Craig Barnes, a minister in Washington, DC, tells of a time when his father who was a minister brought home a 12-year-old boy named Roger, whose parents had died from a drug overdose. There was no one to care for Roger, so Craig’s folks decided they’d just raise Roger as if he were one of their own sons.

At first it was quite difficult for Roger to adjust to his new home–an environment free of heroine-addicted adults! Every day, several times a day, Craig heard his parents saying to Roger:

“No, no. That’s not how we behave in this family.”

“No, no. You don’t have to scream or fight or hurt other people to get what you want.”

“No, no, Roger, we expect you to show respect in this family.”

And in time Roger began to change.

Now, did Roger have to make all those changes in order to become a part of the family? No. He was made a part of the family simply by the grace of Craig’s father. But did he then have to do a lot of hard work because he was in the family? You bet he did. It was tough for him to change, and he had to work at it. But he was motivated by gratitude for the incredible love he had received.

Do you have a lot of hard work to do now that the Spirit has adopted you into God’s family? Certainly. But not in order to become a son or a daughter of the heavenly Father. No, you make those changes because you are a son or daughter. And every time you start to revert back to the old addictions to sin, the Holy Spirit will say to you, “No, no. That’s not how we act in this family.” Craig Barnes, author and pastor of National Presbyterian Church; Washington, D.C.; from sermon “The Blessed Trinity” (5-30-99)

We are in the family of God and the way of living that each member of the Christian family is to live is provided in Scripture, empowered by God’s Spirit in our lives, and even the example and encouragement of the other family members in God’s family. We learn, we follow, we obey, we change through practice, by the change in our will, and our own determination, and our hearts, and minds, our ways change, they are transformed, but back to the way we were meant to be at creation, taking us away from the unnatural, the way of sin, of unholiness, into holy and righteous ways of living.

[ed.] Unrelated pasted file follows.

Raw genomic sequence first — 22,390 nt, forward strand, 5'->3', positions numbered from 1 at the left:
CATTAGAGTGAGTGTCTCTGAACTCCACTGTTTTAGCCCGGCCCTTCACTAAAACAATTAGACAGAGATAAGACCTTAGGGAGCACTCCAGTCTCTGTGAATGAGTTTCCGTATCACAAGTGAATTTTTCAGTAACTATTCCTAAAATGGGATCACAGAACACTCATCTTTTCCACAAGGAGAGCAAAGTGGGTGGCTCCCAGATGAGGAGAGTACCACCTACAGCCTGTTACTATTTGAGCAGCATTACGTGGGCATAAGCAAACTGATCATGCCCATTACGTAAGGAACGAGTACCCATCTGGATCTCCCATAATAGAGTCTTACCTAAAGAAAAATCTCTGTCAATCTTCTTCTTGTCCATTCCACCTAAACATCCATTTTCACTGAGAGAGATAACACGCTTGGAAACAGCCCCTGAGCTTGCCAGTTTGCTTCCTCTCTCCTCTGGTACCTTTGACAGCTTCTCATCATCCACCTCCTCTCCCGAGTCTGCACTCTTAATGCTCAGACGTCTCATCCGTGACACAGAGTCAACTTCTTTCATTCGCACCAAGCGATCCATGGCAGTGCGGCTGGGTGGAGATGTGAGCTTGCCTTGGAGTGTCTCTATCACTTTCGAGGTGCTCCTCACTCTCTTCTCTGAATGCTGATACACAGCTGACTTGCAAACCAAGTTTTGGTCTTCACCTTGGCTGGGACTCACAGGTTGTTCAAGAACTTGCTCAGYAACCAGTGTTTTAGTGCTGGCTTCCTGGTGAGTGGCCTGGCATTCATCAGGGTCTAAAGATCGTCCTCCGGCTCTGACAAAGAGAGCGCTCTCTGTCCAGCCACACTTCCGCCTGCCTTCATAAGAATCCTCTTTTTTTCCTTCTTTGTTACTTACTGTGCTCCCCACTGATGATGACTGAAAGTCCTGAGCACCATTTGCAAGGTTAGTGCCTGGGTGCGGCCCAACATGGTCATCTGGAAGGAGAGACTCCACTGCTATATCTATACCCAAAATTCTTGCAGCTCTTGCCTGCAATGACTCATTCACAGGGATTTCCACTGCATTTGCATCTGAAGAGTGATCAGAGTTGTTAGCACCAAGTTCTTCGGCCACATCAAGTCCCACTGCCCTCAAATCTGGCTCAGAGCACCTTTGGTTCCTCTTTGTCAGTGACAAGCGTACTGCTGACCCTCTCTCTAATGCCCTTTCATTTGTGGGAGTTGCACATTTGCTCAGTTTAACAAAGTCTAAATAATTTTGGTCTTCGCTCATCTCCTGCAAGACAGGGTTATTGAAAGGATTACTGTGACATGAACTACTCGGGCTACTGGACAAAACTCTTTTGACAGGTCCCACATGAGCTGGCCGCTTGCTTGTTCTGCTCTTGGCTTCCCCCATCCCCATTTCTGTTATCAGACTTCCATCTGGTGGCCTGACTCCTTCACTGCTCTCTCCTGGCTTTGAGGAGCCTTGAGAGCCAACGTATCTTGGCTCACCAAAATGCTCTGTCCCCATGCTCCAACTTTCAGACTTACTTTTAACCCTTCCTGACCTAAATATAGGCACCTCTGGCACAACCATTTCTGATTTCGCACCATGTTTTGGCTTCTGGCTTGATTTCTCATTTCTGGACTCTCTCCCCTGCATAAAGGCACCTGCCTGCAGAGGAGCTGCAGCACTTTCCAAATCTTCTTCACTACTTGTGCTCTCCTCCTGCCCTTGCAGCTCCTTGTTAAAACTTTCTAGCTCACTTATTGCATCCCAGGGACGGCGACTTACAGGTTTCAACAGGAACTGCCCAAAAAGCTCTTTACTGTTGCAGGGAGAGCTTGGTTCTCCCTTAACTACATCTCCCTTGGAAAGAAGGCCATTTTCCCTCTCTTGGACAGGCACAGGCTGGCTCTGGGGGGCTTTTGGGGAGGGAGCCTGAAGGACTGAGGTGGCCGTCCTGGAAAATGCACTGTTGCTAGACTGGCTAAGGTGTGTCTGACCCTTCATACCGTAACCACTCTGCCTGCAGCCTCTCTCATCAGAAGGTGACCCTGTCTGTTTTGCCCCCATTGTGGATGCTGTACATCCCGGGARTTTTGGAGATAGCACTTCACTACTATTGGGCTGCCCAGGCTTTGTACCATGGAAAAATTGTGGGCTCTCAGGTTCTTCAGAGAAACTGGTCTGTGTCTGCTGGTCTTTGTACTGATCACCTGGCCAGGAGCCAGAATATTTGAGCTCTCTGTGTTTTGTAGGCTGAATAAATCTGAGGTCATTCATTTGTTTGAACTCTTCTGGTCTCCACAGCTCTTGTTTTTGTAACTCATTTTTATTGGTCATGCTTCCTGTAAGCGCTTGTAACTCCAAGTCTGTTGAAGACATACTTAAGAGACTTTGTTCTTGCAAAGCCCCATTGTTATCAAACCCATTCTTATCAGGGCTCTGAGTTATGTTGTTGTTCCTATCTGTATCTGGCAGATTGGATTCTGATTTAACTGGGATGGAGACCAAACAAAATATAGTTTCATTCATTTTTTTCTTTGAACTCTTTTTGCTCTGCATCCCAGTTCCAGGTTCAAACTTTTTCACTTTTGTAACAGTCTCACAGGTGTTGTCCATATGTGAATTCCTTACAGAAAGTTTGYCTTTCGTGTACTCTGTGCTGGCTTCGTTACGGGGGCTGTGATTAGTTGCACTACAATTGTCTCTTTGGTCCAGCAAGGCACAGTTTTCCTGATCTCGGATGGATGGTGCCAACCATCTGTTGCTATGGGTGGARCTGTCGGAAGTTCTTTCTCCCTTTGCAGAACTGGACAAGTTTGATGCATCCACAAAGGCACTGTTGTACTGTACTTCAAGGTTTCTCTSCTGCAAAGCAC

In so doing, we prove God’s word, God’s will, and God’s power to save and give life, because we are being transformed into the image of Christ, who we are told is the image of God. Colossians 1:15-17

Final installment, next week.

bloggingthechurch

Advertisements

Getting Into This Grace, Part 12

      A family from a remote area was making their first visit to a big city. They checked in to a grand hotel and stood in amazement at the impressive sight. Leaving the reception desk they came to the elevator entrance. They’d never seen an elevator before, and just stared at it, unable to figure out what it was for.

An old lady hobbled towards the elevator and went inside. The door closed. About a minute later, the door opened and out came a stunningly good-looking young woman.

The Dad couldn’t stop staring. Without turning his head he patted his son’s arm and said, “Go get your mother, son.”

It’s just a joke, but transformation is what we’re dealing with today. Not just change, but more than change, transformation, metamorphosis; the conversion of our hearts and minds and souls.

That’s where Paul takes us in Romans. After receiving God’s grace there is still the struggle of living in a holy manner. In Romans 7, Paul discussed the difficulty of receiving grace and not living by grace. “I do the things I don’t want to do and I don’t do the things I know I should do.” As long as we continue to live in the flesh, we will have that struggle. What’s the solution?

Let’s start with God and the beginning of all things by going back to creation. God made everything and this is God’s estimation of it:

“God saw all that he had made, and it was very good” Genesis 1:31. (NIV)